Heartbleed Bug, Password Security, and You

heartbleed bug

Two weeks ago computer security researchers notified the public of the Heartbleed Bug, a “serious vulnerability in the popular OpenSSL cryptographic software library” that is widely used around the web. Left unchecked, it left a lot of people’s data at at risk, where third-parties could potentially eavesdrop on sensitive data including passwords. In response, system administrators scrambled to address this issue as soon as possible (while shady characters tried to take advantage). Even worse: it took two years for the bug to be discovered.

Fortunately Twin State servers were never at risk, but a lot of popular web services like Pinterest, Yahoo Mail, and Dropbox were affected and quickly patched their systems. While there’s no evidence anyone was able to steal data from these services, many of them have recommend people change their passwords anyway, just to be on the safe side.

Why haven’t I heard much about it?

I had expected friends and clients would ask about the heartbleed Bug and what, if anything, they could to do protect themselves. But most people I talked to hadn’t heard of Heartbleed despite reports from media outlets in the Quad Cities. Unlike the recent security breaches at Target and Adobe, we don’t have any evidence that sensitive data was stolen en masse (so far, I’ve only heard reports about 900 Canadian tax IDs being lifted). Security vulnerabilities are found and patched every day, and most of them aren’t newsworthy. But the Heartbleed Bug posed such a substantial risk that I’m surprised it didn’t garner more attention from the media (who would be busy reporting on Windows XP’s End of Life a day later).

Should I change my passwords?

It’s not necessary to change all of your passwords, particularly on services that couldn’t be affected by the Heartbleed vulnerability. However, some services are forcing people to change their passwords as a precautionary measure, and many others are contacting clients to recommend they do so. At this point, all signs point to this being a way to mitigate risk–lacking any concrete evidence of data theft, I don’t blame anyone who chooses not to hassle with resetting all of their passwords. However, if it’s been a while since you’ve looked through your passwords, this is a pretty good excuse to take stock and adjust accordingly.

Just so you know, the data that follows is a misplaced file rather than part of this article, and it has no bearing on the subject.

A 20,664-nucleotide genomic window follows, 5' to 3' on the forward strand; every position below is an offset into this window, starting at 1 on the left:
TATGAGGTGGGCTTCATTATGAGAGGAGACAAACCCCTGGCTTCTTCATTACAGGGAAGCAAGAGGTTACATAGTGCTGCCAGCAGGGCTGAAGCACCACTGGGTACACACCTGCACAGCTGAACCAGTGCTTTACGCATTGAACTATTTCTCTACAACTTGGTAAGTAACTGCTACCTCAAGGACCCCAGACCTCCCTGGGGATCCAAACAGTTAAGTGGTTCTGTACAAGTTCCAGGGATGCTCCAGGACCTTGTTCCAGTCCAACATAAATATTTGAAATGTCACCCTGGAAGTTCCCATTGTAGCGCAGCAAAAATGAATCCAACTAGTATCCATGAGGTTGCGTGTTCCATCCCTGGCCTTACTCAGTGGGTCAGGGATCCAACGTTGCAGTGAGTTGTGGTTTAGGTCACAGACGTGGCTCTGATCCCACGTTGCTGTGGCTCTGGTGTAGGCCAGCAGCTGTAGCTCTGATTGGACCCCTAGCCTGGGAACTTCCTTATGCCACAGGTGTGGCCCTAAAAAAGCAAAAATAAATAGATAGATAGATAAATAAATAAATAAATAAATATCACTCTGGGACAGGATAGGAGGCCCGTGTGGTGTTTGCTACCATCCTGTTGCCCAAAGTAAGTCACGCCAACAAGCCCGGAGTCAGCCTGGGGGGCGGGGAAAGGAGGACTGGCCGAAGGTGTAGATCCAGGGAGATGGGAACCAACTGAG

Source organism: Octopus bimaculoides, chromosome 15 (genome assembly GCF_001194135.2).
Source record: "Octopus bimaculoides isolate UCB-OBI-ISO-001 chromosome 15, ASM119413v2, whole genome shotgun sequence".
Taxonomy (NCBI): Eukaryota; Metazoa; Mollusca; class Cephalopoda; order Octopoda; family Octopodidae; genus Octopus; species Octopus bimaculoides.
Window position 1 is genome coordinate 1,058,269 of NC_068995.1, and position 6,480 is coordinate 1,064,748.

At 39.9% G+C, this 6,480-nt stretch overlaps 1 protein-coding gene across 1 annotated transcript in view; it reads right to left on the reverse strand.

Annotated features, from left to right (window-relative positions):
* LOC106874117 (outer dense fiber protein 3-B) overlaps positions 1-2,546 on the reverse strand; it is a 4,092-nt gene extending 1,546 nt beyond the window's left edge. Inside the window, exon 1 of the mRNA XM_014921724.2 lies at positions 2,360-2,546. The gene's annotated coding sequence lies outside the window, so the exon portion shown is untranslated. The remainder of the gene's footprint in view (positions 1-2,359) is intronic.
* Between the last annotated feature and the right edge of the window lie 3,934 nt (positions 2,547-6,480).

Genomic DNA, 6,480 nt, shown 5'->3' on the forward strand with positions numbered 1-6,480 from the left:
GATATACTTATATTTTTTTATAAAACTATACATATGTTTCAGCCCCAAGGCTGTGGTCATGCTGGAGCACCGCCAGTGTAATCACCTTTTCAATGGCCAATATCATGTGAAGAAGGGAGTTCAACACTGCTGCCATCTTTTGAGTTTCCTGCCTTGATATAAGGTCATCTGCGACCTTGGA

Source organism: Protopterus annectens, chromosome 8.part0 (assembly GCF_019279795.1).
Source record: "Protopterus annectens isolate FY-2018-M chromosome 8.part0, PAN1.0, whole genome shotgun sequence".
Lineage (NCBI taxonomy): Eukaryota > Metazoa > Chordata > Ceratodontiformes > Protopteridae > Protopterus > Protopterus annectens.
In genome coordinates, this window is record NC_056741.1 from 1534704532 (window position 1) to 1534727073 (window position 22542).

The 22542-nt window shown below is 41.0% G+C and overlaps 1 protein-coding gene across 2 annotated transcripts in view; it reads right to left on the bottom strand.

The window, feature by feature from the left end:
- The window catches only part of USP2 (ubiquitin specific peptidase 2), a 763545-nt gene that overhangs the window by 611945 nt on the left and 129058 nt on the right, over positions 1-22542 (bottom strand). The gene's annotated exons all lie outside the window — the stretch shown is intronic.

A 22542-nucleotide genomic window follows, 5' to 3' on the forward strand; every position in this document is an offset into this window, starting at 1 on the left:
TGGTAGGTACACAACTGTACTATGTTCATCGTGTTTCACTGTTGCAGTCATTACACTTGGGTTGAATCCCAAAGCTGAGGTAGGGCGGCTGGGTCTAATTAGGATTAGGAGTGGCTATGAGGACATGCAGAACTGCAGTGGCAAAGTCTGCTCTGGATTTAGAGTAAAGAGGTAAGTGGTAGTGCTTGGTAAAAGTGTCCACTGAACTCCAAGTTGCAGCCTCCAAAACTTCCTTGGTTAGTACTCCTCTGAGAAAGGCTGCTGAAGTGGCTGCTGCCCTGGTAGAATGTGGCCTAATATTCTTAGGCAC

I hope this simply serves as another reminder that good password habits are important. Using strong, unique passwords for every service is much easier than it used to be with tools like 1Password ($50), LastPass (free / $12 premium yearly subscription), and KeePass (free, open source). If you’re interested, Ars Technica will help you get started.

Two-step authentication will also provide an additional layer of protection for the services that offer it (like Google, Dropbox, Facebook, and Twitter).

If When another security breach happens, I don’t want to be worried that a service I know and trust has just leaked a skeleton key to my online life.

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